Halifax Explosion & health care: Treating eye injuries
When the Mont Blanc and Imo collided and the Mont Blanc – a munitions ship – caught fire, many residents went to their windows to watch the action unfold. As a result, “nearly 600 survivors sustained eye injuries in the ensuing blast – many lost one eye, 16 lost two eyes. Nearly 40 were totally blinded.”1
Dr. George H. Cox, an oculist from New Glasgow, arrived in Halifax on Dec. 6 to lend his support to the disaster response. While he began by providing general care, he quickly realized his specialized expertise was most needed. He wrote of the experience:
“For the rest of the night I was busy every minute either on cases I picked out of the heaps [of people] on the floors or being called on by my medical friends to operate on cases they had found. To make a long story shorter for the whole of that night and for all of the next 5 days and part of the nights I did nothing but patch up eyes. During that time I have now no record to show the number of cases treated, but I know that some days my table averaged one chloroform case every 15 minutes, while I was often able to sandwich in a cocaine case while my next patient was going under.”2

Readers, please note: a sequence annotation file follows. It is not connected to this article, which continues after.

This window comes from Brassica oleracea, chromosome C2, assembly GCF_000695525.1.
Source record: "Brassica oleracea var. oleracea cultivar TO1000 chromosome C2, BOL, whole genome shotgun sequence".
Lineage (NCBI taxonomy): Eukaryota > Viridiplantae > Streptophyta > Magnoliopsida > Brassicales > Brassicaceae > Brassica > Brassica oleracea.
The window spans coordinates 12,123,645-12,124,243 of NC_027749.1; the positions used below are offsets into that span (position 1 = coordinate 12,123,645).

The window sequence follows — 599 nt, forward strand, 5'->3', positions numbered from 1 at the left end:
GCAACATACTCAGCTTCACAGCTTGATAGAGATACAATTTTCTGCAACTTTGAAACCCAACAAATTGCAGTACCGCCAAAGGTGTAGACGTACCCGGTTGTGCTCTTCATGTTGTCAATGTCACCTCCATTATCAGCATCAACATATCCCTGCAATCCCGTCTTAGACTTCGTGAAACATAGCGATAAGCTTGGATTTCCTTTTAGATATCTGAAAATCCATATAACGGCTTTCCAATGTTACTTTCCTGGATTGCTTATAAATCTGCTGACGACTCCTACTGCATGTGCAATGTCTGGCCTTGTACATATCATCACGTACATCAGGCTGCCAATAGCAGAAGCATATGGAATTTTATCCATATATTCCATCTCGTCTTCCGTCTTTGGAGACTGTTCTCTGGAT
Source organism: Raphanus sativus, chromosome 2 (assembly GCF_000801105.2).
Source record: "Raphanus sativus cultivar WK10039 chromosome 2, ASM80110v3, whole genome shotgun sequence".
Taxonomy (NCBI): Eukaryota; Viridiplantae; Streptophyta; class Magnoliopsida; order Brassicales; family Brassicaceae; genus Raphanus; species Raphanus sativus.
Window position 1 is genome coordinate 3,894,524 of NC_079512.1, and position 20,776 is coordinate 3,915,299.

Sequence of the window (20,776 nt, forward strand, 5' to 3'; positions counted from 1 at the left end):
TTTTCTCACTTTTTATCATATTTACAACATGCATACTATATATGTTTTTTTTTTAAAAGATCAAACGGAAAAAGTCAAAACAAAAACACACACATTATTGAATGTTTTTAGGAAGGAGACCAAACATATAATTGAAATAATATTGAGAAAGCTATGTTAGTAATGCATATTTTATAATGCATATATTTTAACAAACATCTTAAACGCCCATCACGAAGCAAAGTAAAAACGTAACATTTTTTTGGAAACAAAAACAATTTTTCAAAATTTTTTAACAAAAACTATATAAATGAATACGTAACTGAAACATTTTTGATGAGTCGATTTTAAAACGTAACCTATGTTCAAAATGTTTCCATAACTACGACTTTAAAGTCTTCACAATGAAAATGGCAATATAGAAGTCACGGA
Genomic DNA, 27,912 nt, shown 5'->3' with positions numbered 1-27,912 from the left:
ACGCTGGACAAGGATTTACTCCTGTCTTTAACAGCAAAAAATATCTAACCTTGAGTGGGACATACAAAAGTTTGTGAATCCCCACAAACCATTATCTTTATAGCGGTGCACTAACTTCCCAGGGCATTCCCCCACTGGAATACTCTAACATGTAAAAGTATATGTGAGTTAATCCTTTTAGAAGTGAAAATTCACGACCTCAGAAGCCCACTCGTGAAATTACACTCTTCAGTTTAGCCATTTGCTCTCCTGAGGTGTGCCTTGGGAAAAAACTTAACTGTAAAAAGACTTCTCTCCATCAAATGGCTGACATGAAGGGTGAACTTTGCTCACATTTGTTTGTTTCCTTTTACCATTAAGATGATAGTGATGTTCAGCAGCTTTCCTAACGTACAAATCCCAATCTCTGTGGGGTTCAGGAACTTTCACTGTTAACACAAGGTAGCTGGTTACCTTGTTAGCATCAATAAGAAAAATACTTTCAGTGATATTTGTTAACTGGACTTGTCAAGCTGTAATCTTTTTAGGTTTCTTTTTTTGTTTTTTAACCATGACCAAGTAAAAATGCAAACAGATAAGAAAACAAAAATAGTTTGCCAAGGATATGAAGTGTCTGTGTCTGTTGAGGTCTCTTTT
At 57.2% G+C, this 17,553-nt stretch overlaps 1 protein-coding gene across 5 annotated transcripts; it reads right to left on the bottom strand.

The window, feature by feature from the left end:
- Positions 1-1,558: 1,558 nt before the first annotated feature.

Four other Ear Eye Nose and Throat (EENT) specialists also responded immediately to the need: EA Kirkpatrick, EA Mathers, AE Doull and AR Cunningham.3
1 Flemming, David B. Explosion in Halifax Harbour: The Illustrated Account of a Disaster that Shook the World, pp. 62, 64, 67. Halifax: Formac Publishing Company, 2004.
2 Marble, Allan. A Day in the Life of Dr. George H. Cox: One physician, 1,500 victims of the Halifax Explosion: http://www.doctorsns.com/en/home/benefits-and-services/doctorsNS-magazine/currentissue/a-day-in-the-life-of-Dr-George-H-Cox.aspx
3 McAlister, Chryssa N., Murray, Jock T., Maxner, Charles E. The Halifax Explosion of 1917: the oculist experience, pp. 27 - 32. Ottawa, Ont.: Canadian Opthalmological Society, 2008.